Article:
"Unless the parties clearly and unmistakably provide otherwise, the question of whether the parties agreed to arbitrate is to be decided by the court, not the arbitrator."[22] A contract need not contain an express delegation clause to meet this standard. As we held in Petrofac, an arbitration agreement that incorporates the AAA Rules "presents clear and unmistakable evidence that the parties agreed to arbitrate arbitrability."[23] Under AAA Rule 7(a), "[t]he arbitrator shall have the power to rule on his or her own jurisdiction, including any objections with respect to the existence, scope, or validity of the arbitration agreement or to the arbitrability of any claim or counterclaim."[24]

         It is undisputed that the Dealer Agreement incorporates the AAA rules, delegating the threshold arbitrability inquiry to the arbitrator for at least some category of cases. The parties dispute the relationship of the carve-out clause- exempting actions seeking injunctive relief-and the incorporation of the AAA rules. The agreement states that "[a]ny dispute arising under or related to this Agreement (except for actions seeking injunctive relief and disputes related to trademarks, trade secrets, or other intellectual property of [the predecessor]), shall be resolved by binding arbitration in accordance with the arbitration rules of the American Arbitration Association."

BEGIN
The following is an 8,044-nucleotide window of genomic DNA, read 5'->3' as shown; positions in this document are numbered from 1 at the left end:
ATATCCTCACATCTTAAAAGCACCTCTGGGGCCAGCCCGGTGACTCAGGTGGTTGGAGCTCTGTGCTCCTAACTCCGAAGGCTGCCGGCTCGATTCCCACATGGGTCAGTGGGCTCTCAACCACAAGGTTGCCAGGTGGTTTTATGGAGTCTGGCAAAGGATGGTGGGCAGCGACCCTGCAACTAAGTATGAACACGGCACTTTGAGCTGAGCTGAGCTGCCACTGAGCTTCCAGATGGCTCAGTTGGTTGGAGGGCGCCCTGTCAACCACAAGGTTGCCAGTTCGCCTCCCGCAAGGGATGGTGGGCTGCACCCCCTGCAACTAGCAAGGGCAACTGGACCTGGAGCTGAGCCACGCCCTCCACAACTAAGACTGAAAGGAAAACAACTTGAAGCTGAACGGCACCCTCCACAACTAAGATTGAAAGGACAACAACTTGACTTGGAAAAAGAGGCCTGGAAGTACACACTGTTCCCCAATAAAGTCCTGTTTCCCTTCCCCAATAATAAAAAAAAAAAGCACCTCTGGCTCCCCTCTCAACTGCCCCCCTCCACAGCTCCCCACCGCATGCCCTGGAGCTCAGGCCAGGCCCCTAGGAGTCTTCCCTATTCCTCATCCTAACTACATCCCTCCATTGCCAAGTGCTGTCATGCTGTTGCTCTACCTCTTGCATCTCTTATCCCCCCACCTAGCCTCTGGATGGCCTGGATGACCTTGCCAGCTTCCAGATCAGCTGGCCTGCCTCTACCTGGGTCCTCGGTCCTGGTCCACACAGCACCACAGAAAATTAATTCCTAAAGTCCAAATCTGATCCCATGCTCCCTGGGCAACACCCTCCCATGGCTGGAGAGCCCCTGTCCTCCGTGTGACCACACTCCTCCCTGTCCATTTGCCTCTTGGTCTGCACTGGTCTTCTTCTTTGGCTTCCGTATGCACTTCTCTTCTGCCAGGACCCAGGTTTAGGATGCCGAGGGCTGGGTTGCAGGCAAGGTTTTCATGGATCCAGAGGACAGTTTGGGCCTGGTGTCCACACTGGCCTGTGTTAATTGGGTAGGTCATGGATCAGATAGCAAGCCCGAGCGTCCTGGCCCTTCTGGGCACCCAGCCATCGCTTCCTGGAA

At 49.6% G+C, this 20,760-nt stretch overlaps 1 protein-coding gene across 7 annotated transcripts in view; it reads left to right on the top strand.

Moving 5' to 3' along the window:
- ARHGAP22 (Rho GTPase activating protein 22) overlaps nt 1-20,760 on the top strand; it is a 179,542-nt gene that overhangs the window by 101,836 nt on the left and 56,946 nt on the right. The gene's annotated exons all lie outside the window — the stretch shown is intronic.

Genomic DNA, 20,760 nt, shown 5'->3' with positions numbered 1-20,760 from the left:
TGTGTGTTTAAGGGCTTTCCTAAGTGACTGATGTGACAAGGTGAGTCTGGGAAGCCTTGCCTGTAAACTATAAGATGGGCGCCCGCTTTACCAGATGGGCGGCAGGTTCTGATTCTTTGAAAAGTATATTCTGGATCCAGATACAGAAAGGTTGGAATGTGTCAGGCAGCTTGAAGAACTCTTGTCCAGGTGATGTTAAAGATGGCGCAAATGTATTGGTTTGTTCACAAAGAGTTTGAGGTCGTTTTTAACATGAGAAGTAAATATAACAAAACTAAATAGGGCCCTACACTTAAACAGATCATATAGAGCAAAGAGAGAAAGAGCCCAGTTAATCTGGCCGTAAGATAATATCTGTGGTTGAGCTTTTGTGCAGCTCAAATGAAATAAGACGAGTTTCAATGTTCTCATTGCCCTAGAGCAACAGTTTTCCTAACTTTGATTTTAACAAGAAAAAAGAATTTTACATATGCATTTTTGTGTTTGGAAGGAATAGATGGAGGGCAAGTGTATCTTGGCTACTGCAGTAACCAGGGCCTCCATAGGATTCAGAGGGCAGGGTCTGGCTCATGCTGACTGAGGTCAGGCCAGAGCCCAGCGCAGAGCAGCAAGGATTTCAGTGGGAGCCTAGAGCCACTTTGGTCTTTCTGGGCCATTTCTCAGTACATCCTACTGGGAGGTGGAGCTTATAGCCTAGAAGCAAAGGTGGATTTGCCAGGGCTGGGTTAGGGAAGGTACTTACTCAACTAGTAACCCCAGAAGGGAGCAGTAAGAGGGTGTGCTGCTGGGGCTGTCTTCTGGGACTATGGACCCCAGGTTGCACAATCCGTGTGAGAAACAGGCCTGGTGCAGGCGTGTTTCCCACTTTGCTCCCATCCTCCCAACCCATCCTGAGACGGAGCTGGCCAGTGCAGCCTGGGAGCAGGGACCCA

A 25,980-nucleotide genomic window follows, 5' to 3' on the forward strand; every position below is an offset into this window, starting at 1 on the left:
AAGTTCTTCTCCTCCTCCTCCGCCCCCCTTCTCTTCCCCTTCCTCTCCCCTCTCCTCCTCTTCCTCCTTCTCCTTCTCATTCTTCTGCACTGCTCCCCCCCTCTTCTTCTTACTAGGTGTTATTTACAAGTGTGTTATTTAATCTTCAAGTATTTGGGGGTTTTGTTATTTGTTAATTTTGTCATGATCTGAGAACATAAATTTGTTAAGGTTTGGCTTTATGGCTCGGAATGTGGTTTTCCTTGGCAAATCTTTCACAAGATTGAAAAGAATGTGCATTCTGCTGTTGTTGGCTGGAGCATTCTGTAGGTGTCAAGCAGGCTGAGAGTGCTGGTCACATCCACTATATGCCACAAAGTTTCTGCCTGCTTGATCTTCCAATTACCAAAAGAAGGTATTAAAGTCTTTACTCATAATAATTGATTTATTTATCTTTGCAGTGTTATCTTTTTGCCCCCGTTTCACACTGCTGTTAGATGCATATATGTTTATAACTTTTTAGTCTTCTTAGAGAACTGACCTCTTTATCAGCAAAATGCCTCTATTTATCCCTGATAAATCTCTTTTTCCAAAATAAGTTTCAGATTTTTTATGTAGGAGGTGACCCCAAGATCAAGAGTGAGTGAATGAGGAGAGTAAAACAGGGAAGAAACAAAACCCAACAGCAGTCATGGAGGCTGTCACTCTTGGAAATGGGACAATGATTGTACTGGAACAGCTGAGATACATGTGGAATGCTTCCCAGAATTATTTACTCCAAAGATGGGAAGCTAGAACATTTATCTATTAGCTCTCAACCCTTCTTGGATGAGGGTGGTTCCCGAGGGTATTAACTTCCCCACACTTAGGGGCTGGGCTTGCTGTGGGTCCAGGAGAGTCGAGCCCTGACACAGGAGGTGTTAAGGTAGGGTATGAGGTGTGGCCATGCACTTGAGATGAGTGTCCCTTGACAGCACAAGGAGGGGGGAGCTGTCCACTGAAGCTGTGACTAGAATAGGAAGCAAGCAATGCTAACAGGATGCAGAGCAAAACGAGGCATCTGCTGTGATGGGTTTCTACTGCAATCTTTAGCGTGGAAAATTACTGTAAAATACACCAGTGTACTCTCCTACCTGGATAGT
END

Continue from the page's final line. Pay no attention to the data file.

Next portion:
The agreement in Petrofac explicitly covered "all claims and disputes," containing no carve-out provision.[25] We have previously applied Petrofac to arbitration provisions that do contain carve-out provisions. In Crawford, we considered an arbitration agreement that incorporated the AAA Rules and also contained a carve-out that nothing in the arbitration provision "shall prevent either party from seeking injunctive relief for breach of th[e Agreement]."[26]Without specifically discussing the carve-out, we held that the Crawford agreement's incorporation of the AAA rules was "clear and unmistakable evidence that the parties to the [] Agreement agreed to arbitrate arbitrability."[27] Under the terms of that agreement, the gateway arbitrability question was delegated to the arbitrator. The Ninth Circuit considered a similar agreement in Oracle Am., Inc. v. Myriad Group A.G.[28] The arbitration clause adopted arbitration rules delegating arbitrability issues to the arbitrator and contained a carve-out for certain intellectual property and licensing claims. [29] Because the claims carved-out by that agreement "ar[ose] out of or relat[ed] to" the Source License, and the agreement explicitly provided that any claim arising out of the Source License was subject to arbitration, the Ninth Circuit held that Oracle's carve-out argument "conflate[ed] the scope of the arbitration clause . . . with the question of who decides arbitrability."[30]